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Kirkman
Sep 7, 2006, 10:25 AM
Hey all... Recently moved into a house and hooked up my PowerMac G4 MDD.

Problem is that the metal surfaces on the computer give somewhat of an electric shock. I don't have a voltmeter, so I can't measure how much it is, but this definitely didn't happen before. Also, when my iPod is connected to the G4 through the dock, I also get a shock touching the metal surface of the iPod.

Anyone know what might be going on?

--Josh



TBi
Sep 7, 2006, 10:29 AM
i had this problem too but it was because the ground terminal in my socket wasn't actually ground. It was tied to neutral, which can be above or below actual ground. Thus when I touched the computer i was getting a shock from the difference between neutral and local ground.

disconap
Sep 7, 2006, 09:41 PM
Yeah, that makes sense. Check your outlets, and maybe try plugging it in through a surge protected power strip or something...

Makosuke
Sep 7, 2006, 10:01 PM
You almost certainly have a bad ground in the house--it's either bonded to neutral and floating awfully high, or there's something shorted to it.

Regardless, it's a safety hazzard for a number of reasons, and a surge protector won't make any difference (though some better ones WILL tell you when your building is mis-wired). I'd get an electrician to look at the place and see what's wrong--better now than after something starts a fire or fries expensive equipment.

disconap
Sep 7, 2006, 10:58 PM
On the safety end, I agree. But the surge protector will likely solve the shock on the comp (at least, it did with an old amp I had where I was experiencing grounding issues). It's not safe by any means, as it's still not grounded, but the surge protector took on the inequity, at least in my case.

law guy
Sep 9, 2006, 09:12 PM
Yes - you've got an outlet (or circuit) that doesn't have a ground (well, you ground it when you touch it, but that's not a good thing). A surge protector isn't going to help you - it trips in response to too much energy. What you're experiencing is not a case of too much energy it's that you are creating a path for a small amount energy when you touch metal parts - it's not a full blown shock. The only way to fix this is to get the ground fixed. You should do this anyway as 1) your outlet is not safe as is, and 2) you may have ground issues on the circuit or on your whole system and you don't want a family member to be electrocuted in the kitchen or bathroom (places where water is present and you're more likely to create the circumstances needed for a short that will deliver the full blown shock). The best thing to do is called a licensed electrician to check everything out.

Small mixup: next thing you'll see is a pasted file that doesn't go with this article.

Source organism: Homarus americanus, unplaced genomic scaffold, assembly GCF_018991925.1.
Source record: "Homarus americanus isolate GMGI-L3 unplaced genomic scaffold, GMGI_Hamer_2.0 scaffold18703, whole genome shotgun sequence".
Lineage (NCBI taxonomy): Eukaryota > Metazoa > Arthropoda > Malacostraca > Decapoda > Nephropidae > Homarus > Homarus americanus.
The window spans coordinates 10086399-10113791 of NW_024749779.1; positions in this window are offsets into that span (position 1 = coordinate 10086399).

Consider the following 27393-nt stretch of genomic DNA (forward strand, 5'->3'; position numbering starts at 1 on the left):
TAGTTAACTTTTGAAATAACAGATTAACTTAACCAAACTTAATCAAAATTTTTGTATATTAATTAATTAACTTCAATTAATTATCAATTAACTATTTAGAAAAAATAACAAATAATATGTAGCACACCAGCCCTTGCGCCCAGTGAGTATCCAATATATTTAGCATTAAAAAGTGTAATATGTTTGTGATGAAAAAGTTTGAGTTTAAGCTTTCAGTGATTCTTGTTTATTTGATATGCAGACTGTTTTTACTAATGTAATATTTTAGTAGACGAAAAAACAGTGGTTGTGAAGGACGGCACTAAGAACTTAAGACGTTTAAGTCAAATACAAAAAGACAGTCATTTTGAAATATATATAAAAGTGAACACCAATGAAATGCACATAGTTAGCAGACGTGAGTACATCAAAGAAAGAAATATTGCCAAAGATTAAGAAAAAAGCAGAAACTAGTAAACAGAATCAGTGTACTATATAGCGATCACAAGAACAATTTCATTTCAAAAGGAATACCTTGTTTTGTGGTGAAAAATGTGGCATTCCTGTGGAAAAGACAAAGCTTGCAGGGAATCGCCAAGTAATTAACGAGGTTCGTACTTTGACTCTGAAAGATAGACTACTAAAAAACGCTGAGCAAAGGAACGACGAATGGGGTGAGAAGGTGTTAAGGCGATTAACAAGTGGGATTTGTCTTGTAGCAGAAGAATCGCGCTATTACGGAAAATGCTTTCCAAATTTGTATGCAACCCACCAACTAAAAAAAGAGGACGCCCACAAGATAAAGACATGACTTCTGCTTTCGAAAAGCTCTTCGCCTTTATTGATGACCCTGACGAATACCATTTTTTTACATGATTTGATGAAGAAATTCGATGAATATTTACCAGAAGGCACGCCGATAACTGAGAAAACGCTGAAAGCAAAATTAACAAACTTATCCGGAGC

disconap
Sep 9, 2006, 11:44 PM
Agreed. But one other thought--the outlets may not be grounded outlets, and someone may have installed a three prong plug, thinking it would make it grounded. If it is only this outlet (try a couple others in your house), either run a very high grade (outdoor designed is best) extension cord from another outlet, or try picking up a 2prong->3prong converter from Radio Shack. It's likely a larger problem, but there is the slightest chance that the ability to ground is there; those converters screw into the center screw on your outlet, which can (in some, SOME note) provide the necessary ground.

Of course, I still completely agree that you should get a licensed electrician to check out your system.